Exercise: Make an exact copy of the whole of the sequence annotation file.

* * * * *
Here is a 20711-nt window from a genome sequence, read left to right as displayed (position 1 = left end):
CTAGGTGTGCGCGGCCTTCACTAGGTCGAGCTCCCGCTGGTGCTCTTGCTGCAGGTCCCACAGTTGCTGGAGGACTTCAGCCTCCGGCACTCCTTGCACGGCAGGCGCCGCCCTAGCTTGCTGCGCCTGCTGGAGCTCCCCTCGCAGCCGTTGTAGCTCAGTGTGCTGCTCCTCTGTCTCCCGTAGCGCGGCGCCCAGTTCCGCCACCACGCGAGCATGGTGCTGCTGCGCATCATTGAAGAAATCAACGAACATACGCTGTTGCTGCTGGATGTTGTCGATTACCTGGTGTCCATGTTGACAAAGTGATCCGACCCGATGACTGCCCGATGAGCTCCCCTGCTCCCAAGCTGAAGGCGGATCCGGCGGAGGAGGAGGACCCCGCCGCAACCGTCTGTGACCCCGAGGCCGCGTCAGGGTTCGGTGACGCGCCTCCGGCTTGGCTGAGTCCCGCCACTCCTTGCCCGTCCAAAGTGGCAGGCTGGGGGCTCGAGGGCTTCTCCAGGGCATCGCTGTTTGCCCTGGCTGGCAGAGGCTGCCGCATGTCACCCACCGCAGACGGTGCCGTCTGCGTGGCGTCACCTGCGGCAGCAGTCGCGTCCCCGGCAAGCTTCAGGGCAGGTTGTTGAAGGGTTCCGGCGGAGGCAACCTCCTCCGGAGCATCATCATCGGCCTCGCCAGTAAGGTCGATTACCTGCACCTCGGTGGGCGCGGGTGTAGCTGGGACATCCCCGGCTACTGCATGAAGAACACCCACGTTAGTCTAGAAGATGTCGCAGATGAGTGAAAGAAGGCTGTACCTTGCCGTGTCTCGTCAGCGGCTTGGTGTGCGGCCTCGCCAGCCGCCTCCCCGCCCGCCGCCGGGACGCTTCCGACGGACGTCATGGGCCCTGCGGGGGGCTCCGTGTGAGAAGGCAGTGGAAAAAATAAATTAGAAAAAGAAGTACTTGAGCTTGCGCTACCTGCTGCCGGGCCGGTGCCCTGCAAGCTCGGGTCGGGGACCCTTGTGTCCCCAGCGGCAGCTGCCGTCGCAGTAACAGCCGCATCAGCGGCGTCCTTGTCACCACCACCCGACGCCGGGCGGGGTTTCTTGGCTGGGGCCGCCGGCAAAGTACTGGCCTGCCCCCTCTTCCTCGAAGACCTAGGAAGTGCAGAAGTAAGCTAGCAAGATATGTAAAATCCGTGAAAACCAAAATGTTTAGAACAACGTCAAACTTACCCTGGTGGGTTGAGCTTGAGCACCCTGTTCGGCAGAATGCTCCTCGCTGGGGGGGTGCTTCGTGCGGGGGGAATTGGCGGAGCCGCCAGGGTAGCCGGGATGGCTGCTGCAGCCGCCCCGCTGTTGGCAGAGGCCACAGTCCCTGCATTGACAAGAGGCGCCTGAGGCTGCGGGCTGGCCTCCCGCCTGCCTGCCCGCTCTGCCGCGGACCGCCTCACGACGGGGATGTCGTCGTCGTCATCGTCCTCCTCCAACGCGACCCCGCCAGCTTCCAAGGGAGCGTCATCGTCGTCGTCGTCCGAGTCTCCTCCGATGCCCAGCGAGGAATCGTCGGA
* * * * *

Here is a 20711-nt window from a genome sequence, read left to right as displayed (position 1 = left end):
CTAGGTGTGCGCGGCCTTCACTAGGTCGAGCTCCCGCTGGTGCTCTTGCTGCAGGTCCCACAGTTGCTGGAGGACTTCAGCCTCCGGCACTCCTTGCACGGCAGGCGCCGCCCTAGCTTGCTGCGCCTGCTGGAGCTCCCCTCGCAGCCGTTGTAGCTCAGTGTGCTGCTCCTCTGTCTCCCGTAGCGCGGCGCCCAGTTCCGCCACCACGCGAGCATGGTGCTGCTGCGCATCATTGAAGAAATCAACGAACATACGCTGTTGCTGCTGGATGTTGTCGATTACCTGGTGTCCATGTTGACAAAGTGATCCGACCCGATGACTGCCCGATGAGCTCCCCTGCTCCCAAGCTGAAGGCGGATCCGGCGGAGGAGGAGGACCCCGCCGCAACCGTCTGTGACCCCGAGGCCGCGTCAGGGTTCGGTGACGCGCCTCCGGCTTGGCTGAGTCCCGCCACTCCTTGCCCGTCCAAAGTGGCAGGCTGGGGGCTCGAGGGCTTCTCCAGGGCATCGCTGTTTGCCCTGGCTGGCAGAGGCTGCCGCATGTCACCCACCGCAGACGGTGCCGTCTGCGTGGCGTCACCTGCGGCAGCAGTCGCGTCCCCGGCAAGCTTCAGGGCAGGTTGTTGAAGGGTTCCGGCGGAGGCAACCTCCTCCGGAGCATCATCATCGGCCTCGCCAGTAAGGTCGATTACCTGCACCTCGGTGGGCGCGGGTGTAGCTGGGACATCCCCGGCTACTGCATGAAGAACACCCACGTTAGTCTAGAAGATGTCGCAGATGAGTGAAAGAAGGCTGTACCTTGCCGTGTCTCGTCAGCGGCTTGGTGTGCGGCCTCGCCAGCCGCCTCCCCGCCCGCCGCCGGGACGCTTCCGACGGACGTCATGGGCCCTGCGGGGGGCTCCGTGTGAGAAGGCAGTGGAAAAAATAAATTAGAAAAAGAAGTACTTGAGCTTGCGCTACCTGCTGCCGGGCCGGTGCCCTGCAAGCTCGGGTCGGGGACCCTTGTGTCCCCAGCGGCAGCTGCCGTCGCAGTAACAGCCGCATCAGCGGCGTCCTTGTCACCACCACCCGACGCCGGGCGGGGTTTCTTGGCTGGGGCCGCCGGCAAAGTACTGGCCTGCCCCCTCTTCCTCGAAGACCTAGGAAGTGCAGAAGTAAGCTAGCAAGATATGTAAAATCCGTGAAAACCAAAATGTTTAGAACAACGTCAAACTTACCCTGGTGGGTTGAGCTTGAGCACCCTGTTCGGCAGAATGCTCCTCGCTGGGGGGGTGCTTCGTGCGGGGGGAATTGGCGGAGCCGCCAGGGTAGCCGGGATGGCTGCTGCAGCCGCCCCGCTGTTGGCAGAGGCCACAGTCCCTGCATTGACAAGAGGCGCCTGAGGCTGCGGGCTGGCCTCCCGCCTGCCTGCCCGCTCTGCCGCGGACCGCCTCACGACGGGGATGTCGTCGTCGTCATCGTCCTCCTCCAACGCGACCCCGCCAGCTTCCAAGGGAGCGTCATCGTCGTCGTCGTCCGAGTCTCCTCCGATGCCCAGCGAGGAATCGTCGGA